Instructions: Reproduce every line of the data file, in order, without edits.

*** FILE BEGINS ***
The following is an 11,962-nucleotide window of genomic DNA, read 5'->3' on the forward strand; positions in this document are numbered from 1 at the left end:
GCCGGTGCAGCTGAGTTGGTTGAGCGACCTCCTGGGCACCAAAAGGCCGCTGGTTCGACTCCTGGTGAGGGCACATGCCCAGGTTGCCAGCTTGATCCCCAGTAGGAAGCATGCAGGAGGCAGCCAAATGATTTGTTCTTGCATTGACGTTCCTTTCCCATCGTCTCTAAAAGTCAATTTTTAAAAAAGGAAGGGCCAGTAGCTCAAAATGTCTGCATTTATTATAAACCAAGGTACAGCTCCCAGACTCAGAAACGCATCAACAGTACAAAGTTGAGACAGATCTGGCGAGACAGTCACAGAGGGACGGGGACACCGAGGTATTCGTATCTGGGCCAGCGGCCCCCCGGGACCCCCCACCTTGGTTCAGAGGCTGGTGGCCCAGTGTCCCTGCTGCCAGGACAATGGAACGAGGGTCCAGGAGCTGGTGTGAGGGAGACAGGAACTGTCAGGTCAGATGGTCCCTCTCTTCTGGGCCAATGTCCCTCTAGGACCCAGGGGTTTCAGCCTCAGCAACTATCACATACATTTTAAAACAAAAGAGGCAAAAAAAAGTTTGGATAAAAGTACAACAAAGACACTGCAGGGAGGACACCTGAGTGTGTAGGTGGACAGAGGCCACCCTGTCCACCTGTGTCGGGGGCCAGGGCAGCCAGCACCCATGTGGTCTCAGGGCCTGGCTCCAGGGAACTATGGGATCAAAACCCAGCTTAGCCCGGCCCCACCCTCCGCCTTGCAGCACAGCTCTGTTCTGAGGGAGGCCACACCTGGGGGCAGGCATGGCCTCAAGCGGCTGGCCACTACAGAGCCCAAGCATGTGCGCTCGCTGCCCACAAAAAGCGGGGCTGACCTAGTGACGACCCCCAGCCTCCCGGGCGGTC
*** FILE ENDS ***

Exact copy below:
The following is an 11,962-nucleotide window of genomic DNA, read 5'->3' on the forward strand; positions in this document are numbered from 1 at the left end:
GCCGGTGCAGCTGAGTTGGTTGAGCGACCTCCTGGGCACCAAAAGGCCGCTGGTTCGACTCCTGGTGAGGGCACATGCCCAGGTTGCCAGCTTGATCCCCAGTAGGAAGCATGCAGGAGGCAGCCAAATGATTTGTTCTTGCATTGACGTTCCTTTCCCATCGTCTCTAAAAGTCAATTTTTAAAAAAGGAAGGGCCAGTAGCTCAAAATGTCTGCATTTATTATAAACCAAGGTACAGCTCCCAGACTCAGAAACGCATCAACAGTACAAAGTTGAGACAGATCTGGCGAGACAGTCACAGAGGGACGGGGACACCGAGGTATTCGTATCTGGGCCAGCGGCCCCCCGGGACCCCCCACCTTGGTTCAGAGGCTGGTGGCCCAGTGTCCCTGCTGCCAGGACAATGGAACGAGGGTCCAGGAGCTGGTGTGAGGGAGACAGGAACTGTCAGGTCAGATGGTCCCTCTCTTCTGGGCCAATGTCCCTCTAGGACCCAGGGGTTTCAGCCTCAGCAACTATCACATACATTTTAAAACAAAAGAGGCAAAAAAAAGTTTGGATAAAAGTACAACAAAGACACTGCAGGGAGGACACCTGAGTGTGTAGGTGGACAGAGGCCACCCTGTCCACCTGTGTCGGGGGCCAGGGCAGCCAGCACCCATGTGGTCTCAGGGCCTGGCTCCAGGGAACTATGGGATCAAAACCCAGCTTAGCCCGGCCCCACCCTCCGCCTTGCAGCACAGCTCTGTTCTGAGGGAGGCCACACCTGGGGGCAGGCATGGCCTCAAGCGGCTGGCCACTACAGAGCCCAAGCATGTGCGCTCGCTGCCCACAAAAAGCGGGGCTGACCTAGTGACGACCCCCAGCCTCCCGGGCGGTC